QUESTION: I am not sure if I am required to take a distribution from my retirement account. Can you help?
ANSWER: You must begin taking distributions at age 70½ or face stiff IRS imposed distributions
If you will reach age 70½ by Dec. 31, 2016, you will have until April 1, 2017, to begin taking your required minimum distributions, known as RMDs, from your account(s). This will meet your 2016 distribution requirement.
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Once distributions begin you must take them annually by Dec. 31. That means you will need to take your next RMD by Dec. 31, 2017, regardless of when your 2016 RMD was taken.
RMD rules apply to traditional IRAs, Simple IRAs, SEP IRAs, 403 (b) plans and certain employee-sponsored retirement plans such as 401(k) plans.
Check with the holder of your retirement account to determine what action you need to take and when.
QUESTION: In my everyday schedule I deal with many older adults and am finding that communication is becoming more difficult. Are there any suggestions on how to make some improvement?
ANSWER: Since you didn’t mention the type of contact you have with these elders nor the reason for the difficulty in communication I will address your question in general terms.
People, of all ages, may experience physical impairments that interfere to some degree with the ability to communicate.
The four common physical impairments that come to mind are hearing loss, loss of sight or low-vision, speech impairment and cognitive ability.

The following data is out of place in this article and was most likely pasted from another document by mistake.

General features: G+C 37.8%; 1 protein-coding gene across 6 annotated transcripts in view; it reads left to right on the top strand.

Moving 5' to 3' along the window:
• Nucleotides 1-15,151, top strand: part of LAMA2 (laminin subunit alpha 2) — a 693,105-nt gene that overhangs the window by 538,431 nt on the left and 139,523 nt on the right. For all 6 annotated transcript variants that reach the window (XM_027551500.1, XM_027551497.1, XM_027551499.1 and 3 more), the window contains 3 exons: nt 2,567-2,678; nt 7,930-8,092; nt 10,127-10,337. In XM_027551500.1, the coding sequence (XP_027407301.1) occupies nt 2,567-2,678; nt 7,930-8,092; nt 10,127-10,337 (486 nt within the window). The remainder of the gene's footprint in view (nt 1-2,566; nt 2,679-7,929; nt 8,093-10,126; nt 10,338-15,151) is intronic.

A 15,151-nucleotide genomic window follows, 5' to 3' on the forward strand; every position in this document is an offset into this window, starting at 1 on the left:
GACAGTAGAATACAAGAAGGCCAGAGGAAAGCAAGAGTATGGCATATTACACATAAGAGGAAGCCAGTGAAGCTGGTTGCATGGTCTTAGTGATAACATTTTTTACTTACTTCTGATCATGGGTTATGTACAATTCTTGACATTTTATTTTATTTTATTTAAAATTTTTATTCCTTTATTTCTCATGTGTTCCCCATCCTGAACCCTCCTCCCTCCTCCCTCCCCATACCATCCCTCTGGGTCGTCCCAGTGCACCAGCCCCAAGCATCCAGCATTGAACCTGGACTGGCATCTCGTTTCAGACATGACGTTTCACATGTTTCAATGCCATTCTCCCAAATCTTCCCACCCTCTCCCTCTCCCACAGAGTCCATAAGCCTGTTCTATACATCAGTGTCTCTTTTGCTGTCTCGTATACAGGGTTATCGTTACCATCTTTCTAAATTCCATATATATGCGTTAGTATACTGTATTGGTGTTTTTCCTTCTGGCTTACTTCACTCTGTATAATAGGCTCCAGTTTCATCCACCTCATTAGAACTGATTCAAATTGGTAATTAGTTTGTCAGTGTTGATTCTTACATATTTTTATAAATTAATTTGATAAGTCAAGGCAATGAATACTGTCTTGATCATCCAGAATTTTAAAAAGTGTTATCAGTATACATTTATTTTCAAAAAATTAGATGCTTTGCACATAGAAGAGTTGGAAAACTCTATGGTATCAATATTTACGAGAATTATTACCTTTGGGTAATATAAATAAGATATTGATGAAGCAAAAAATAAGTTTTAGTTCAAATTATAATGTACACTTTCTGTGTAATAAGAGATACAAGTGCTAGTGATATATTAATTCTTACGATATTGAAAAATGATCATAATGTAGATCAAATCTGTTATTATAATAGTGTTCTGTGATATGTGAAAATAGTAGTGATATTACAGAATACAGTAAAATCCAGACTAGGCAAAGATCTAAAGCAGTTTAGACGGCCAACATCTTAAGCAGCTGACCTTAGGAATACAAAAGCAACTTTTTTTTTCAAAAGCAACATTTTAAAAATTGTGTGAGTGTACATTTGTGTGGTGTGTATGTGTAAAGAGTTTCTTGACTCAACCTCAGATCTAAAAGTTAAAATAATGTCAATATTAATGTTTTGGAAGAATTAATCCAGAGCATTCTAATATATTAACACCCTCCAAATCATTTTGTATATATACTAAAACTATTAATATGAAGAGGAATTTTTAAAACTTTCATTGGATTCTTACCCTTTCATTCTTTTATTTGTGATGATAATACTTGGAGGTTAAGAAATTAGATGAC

If the person you are trying to communicate with has a hearing problem, make every attempt to be face-to-face when speaking as most people do some lip reading. Speak clearly and at your normal volume, speaking loudly does not help. Your words will be much harder to understand if you are chewing gum or smoking. Remember to keep your hands or other objects away from your mouth or face and keep your sentences short. Eliminate as much background noise as possible.
If loss of sight or low-vision is the physical impairment you are trying to overcome, don’t rely on sight cues. Use the person’s name to get their attention and describe actions he or she may not be able to see. If speaking in a group, always identify, by name, the person you are speaking to as this will allow the person with the vision problem to follow the conversation.
For those who have a speech impairment, you need to be patient. Give them time to get their words out and don’t interrupt or try to finish their sentences. If you are trying to obtain information, use closed questions that can be answered with a yes or no or a nod of the head. You could also resort to the use of pencil and paper. Never assume that a person with a speech impairment has a mental impairment.
For those with a cognitive impairment, use a normal tone of voice, speak slowly and keep your comment or question simple. Do not try to provide too much information at any one time. Ask questions in a manner that will help them make a decision. Ask, “Would you like tea or coffee?” instead of, “What would you like to drink?”
These are some simple suggestions, but I hope they will help the situation.
Today: 1 p.m., “Fraud and Scams” presentation at Thousand Oaks Council on Aging Meeting in the board room of the Civic Arts Plaza, 2100 E. Thousand Oaks Blvd. No reservations needed.
Dec. 15: 11 a.m. to noon, “Exploring End of Life Options” presentation at Goebel Adult Community Center, 1385 E. Janss Road in Thousand Oaks. Erika Ruiz, outreach manager for Compassion & Choices, will review strategies for having important conversations with your doctor, options for end of life care and how to access California’s new medical aid in dying law, the End of Life Option Act. For reservations, call 381-2744.
Dec. 18: 2-3 p.m. “My Darkest Years” presentation by author and Holocaust survivor James Bachner at Goebel Adult Community Center, 1385 E. Janss Road. For reservations, call 381-2744.